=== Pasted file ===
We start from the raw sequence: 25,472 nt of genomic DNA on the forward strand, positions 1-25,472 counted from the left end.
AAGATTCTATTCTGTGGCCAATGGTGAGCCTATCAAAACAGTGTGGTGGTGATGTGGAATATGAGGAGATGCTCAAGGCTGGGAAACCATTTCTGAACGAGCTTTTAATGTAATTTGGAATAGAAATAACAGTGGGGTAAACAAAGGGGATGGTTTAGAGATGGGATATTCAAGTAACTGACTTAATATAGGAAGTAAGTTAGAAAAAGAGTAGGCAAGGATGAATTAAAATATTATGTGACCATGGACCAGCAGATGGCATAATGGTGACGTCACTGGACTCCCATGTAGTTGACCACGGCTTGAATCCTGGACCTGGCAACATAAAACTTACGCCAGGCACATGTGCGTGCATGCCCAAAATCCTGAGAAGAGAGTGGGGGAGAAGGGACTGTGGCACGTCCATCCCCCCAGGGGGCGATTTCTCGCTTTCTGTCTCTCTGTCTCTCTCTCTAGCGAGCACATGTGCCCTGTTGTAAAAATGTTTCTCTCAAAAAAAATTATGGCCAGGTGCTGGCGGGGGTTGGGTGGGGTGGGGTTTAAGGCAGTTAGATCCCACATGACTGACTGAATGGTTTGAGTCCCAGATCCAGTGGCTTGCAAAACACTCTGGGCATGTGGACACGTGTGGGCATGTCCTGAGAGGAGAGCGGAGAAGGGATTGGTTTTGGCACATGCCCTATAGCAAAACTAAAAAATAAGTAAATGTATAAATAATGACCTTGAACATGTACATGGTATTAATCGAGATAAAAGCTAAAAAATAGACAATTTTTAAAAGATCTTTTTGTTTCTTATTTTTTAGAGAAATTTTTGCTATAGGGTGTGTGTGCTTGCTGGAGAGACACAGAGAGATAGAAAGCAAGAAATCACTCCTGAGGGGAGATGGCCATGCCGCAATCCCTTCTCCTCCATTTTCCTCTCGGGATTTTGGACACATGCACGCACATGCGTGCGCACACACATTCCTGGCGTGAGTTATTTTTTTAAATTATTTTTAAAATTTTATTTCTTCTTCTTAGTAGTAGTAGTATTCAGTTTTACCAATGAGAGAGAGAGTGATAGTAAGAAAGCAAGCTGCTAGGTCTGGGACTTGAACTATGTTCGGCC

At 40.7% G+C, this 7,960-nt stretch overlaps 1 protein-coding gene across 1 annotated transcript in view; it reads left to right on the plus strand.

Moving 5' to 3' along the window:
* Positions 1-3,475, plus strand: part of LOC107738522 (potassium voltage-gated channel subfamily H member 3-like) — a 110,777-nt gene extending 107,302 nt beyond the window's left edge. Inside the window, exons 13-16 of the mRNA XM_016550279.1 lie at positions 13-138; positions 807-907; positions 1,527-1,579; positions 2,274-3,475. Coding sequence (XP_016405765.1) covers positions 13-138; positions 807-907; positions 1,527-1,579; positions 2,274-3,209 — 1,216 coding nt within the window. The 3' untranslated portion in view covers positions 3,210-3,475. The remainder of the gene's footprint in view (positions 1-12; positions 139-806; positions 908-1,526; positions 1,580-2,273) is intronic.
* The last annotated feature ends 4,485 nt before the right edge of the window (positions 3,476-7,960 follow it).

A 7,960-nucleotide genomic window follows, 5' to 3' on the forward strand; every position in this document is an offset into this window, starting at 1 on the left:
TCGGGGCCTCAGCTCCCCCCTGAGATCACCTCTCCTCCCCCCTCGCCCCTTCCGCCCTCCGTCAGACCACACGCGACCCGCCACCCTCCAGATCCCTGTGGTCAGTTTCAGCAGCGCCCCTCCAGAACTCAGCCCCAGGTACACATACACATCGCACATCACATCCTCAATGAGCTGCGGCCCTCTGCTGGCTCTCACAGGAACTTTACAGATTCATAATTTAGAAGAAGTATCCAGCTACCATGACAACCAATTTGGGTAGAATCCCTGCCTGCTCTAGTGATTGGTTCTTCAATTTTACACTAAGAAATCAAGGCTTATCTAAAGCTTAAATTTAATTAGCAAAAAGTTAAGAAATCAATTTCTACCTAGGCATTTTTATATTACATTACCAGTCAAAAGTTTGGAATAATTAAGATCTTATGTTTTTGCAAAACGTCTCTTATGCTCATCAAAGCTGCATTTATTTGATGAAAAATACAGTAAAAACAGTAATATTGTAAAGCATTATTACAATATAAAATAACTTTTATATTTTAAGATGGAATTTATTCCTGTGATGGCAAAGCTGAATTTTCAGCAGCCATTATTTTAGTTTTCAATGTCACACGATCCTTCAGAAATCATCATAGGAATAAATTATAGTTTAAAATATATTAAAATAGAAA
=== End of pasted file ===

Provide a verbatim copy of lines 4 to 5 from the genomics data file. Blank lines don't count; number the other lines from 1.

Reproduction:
Moving 5' to 3' along the window:
* Positions 1-3,475, plus strand: part of LOC107738522 (potassium voltage-gated channel subfamily H member 3-like) — a 110,777-nt gene extending 107,302 nt beyond the window's left edge. Inside the window, exons 13-16 of the mRNA XM_016550279.1 lie at positions 13-138; positions 807-907; positions 1,527-1,579; positions 2,274-3,475. Coding sequence (XP_016405765.1) covers positions 13-138; positions 807-907; positions 1,527-1,579; positions 2,274-3,209 — 1,216 coding nt within the window. The 3' untranslated portion in view covers positions 3,210-3,475. The remainder of the gene's footprint in view (positions 1-12; positions 139-806; positions 908-1,526; positions 1,580-2,273) is intronic.